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A reader complained about a review of the performance of an Israeli dance troupe.

Doron Oved

Some journalists are expected to have a point of view. Political columnists comment on public policies, and critics are, well, critical when evaluating a performance. In both cases, the writers have opinions and should feel free to express them.

There is also a tradition of provocative thinking in columns and critical writing that is important to free speech. The views expressed often spark a wider debate on the letters page and social media as well as around the dinner table.

As part of that debate, I sometimes hear from readers who believe that, as well as opinion, they have detected bias.

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The issue is straightforward for news reporters, who may have personal views, but should do all they can to keep them out of their coverage.

But it can be more murky for columnists and critics, and raises such questions as: What is bias and how much of its perception is in the eye of the beholder?

I had a complaint this week from a reader involved in the Toronto theatre scene who was unhappy with The Globe and Mail's review of a recent performance by a touring Israeli dance troupe. He considers the review politically biased, complained that the reviewer, a freelance writer, had made anti-Israeli comments on Twitter and asked if someone so disposed should have been given the assignment in the first place.

I looked at the critic's Twitter feed and saw that there have been a few comments: She links to an opinion piece in an Israeli newspaper about a debate on "Israeli war crimes."

She also offers a list "of protests for Palestine happening in the world," and takes issue with the Israel-based SodaStream company, "whose factories are built on illegal West Bank settlements."

The last two tweets were made before the writer, a noted author, became a Globe and Mail critic, while the first one was earlier this month.

In her review, she describes the dance production as a "political play" that features "Jewish performers running around in a circle and calling out platitudes about their respective struggles. I might be tempted to complain [that the play] offers an egregiously one-sided view of Israel's wounds."

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Arts editor Jared Bland says the writer "was clear with me in discussing her political beliefs before reviewing this production," adding that he "shared her piece with another editor here at The Globe who is especially knowledgeable about Middle East politics.

"He had several good queries on her review, and I put them to her. Through the editorial process, we refined her points and she provided excellent documentation on a few aspects of her argument that we had factual questions about."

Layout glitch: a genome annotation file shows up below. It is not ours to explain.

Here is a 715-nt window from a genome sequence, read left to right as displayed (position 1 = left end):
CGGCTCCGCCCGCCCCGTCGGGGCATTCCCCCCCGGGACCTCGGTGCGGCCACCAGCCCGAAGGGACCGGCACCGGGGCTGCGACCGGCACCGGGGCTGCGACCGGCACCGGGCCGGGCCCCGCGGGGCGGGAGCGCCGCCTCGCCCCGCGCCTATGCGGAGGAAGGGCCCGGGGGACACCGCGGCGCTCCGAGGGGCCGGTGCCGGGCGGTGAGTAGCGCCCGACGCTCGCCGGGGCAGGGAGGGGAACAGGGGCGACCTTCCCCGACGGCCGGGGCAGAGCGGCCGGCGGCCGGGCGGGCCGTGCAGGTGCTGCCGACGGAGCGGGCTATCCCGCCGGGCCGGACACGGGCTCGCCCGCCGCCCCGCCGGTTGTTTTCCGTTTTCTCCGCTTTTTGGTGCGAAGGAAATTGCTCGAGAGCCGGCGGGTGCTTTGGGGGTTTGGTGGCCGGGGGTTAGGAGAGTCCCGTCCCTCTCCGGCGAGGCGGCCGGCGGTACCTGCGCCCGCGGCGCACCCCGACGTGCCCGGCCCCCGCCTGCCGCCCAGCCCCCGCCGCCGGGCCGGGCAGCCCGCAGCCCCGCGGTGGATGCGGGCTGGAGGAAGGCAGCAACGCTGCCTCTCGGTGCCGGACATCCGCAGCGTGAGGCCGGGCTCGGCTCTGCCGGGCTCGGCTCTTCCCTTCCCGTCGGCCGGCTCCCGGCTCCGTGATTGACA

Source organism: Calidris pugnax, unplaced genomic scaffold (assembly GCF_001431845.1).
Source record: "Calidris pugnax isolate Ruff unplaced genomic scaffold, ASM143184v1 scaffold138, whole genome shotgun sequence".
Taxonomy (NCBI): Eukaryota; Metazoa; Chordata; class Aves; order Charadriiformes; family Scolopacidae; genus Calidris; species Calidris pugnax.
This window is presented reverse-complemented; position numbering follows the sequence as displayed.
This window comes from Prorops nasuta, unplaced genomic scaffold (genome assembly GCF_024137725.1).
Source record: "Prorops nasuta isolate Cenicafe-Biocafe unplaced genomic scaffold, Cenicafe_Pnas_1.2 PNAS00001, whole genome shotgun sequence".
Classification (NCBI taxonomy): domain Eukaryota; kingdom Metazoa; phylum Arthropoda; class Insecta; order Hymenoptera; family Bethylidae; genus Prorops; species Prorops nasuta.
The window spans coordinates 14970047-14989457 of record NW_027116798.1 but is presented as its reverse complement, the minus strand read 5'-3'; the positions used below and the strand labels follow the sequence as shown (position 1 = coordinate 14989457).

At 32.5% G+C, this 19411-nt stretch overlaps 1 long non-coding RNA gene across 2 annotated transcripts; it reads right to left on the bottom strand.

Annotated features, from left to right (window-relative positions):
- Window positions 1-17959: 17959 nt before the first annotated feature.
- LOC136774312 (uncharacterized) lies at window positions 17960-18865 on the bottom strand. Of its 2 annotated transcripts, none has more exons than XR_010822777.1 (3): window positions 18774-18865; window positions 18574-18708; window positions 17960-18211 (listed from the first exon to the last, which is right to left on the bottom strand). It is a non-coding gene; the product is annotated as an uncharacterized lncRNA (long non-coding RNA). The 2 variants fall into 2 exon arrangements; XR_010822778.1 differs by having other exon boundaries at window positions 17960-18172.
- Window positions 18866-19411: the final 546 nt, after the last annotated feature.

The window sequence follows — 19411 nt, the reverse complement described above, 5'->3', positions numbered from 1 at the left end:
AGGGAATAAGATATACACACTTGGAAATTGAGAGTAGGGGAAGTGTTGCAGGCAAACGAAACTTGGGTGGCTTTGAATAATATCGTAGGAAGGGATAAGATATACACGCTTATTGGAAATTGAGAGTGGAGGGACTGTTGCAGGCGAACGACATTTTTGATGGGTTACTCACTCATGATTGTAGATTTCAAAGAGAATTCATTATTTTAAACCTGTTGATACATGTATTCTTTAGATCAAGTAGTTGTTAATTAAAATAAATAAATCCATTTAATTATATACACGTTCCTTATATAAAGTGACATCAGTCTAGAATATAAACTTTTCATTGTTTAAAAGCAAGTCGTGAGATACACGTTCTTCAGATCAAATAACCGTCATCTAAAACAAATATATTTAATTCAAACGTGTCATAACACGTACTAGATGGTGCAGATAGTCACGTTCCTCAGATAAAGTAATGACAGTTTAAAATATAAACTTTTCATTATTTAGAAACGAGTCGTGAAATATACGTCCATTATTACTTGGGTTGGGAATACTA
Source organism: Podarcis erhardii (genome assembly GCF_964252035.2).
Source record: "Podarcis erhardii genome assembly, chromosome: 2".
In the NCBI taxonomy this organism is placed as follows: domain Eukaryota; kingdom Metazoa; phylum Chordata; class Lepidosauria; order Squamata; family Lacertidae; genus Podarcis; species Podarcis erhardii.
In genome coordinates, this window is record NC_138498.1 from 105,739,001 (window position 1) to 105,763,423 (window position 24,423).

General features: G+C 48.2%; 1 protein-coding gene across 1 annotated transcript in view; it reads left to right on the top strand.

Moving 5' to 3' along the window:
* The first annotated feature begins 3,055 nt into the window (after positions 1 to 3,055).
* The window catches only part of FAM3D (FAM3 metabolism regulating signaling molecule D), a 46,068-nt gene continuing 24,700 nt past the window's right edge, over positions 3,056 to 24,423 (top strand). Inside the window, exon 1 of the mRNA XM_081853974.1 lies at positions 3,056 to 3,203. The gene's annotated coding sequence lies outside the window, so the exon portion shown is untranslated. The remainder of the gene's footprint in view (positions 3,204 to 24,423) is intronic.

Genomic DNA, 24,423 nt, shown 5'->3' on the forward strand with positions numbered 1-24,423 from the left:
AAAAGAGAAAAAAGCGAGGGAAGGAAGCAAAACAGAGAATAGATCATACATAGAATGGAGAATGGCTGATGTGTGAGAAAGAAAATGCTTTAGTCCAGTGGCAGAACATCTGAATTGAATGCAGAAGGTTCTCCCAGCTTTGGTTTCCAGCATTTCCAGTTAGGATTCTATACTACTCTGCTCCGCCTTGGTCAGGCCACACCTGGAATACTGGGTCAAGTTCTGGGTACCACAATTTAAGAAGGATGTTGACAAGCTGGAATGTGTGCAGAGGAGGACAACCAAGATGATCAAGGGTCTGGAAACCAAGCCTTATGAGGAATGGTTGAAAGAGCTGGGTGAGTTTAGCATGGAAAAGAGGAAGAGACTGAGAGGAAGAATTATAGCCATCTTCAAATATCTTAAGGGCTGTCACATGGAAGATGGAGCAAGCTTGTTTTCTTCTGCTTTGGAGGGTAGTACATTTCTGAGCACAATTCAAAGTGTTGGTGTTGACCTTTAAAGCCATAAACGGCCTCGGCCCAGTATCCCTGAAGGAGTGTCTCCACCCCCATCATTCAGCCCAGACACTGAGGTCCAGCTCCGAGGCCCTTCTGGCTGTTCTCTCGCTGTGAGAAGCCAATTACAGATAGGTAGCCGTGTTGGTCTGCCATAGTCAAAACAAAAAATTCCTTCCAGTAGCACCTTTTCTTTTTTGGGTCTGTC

Mr. Bland also says he thinks "it's extremely important here to remember the distinction between reporters and critics. All good art is political. All good critics can and must engage with that art politically. When the politics being explored are as controversial as those surrounding Israel and Palestine, any politically engaged critic will have a point of view. None of them is invalid; art is made for no one political position.

"Additionally, bias implies non-disclosure. I'm of the belief that (her) arguments in the review make very clear her political position – she discloses through the act of criticism."

So, was the review truly biased? Three things must be taken into consideration, the first being the idea that critics criticize – which is fair game.

The second is transparency and, unlike Mr. Bland, I don't think you could describe most dance productions as political.

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So, when a critic evaluating a political piece of art has previously stated views on the subject, those views should be apparent to the reader.

In the normal course of events, that would include an italicized reference to previous work or associations. In this case, there are no formal associations to disclose, and the writer's point of view is clear in reading the review.

Could someone else have covered this production?

In general, it is better to avoid a potential conflict, but as a dance critic, she was best equipped for the task. Also, she informed the editors of her views, so it was up to them to decide whether to assign someone else. Once that decision was made, transparency about her views was even more important.

The third barometer is The Globe's code of conduct, which says that, whether staff or freelance, "reporters and columnists who write or may be called upon to write on political issues must avoid being identified in their private lives with any party or political tendency."

The language is intended for standard political coverage, but I think it also suggests a principle for other political activity.

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In this case, I believe the writer should temper her comments now that she works for The Globe, and she and her editors should be aware of potential conflicts down the road.

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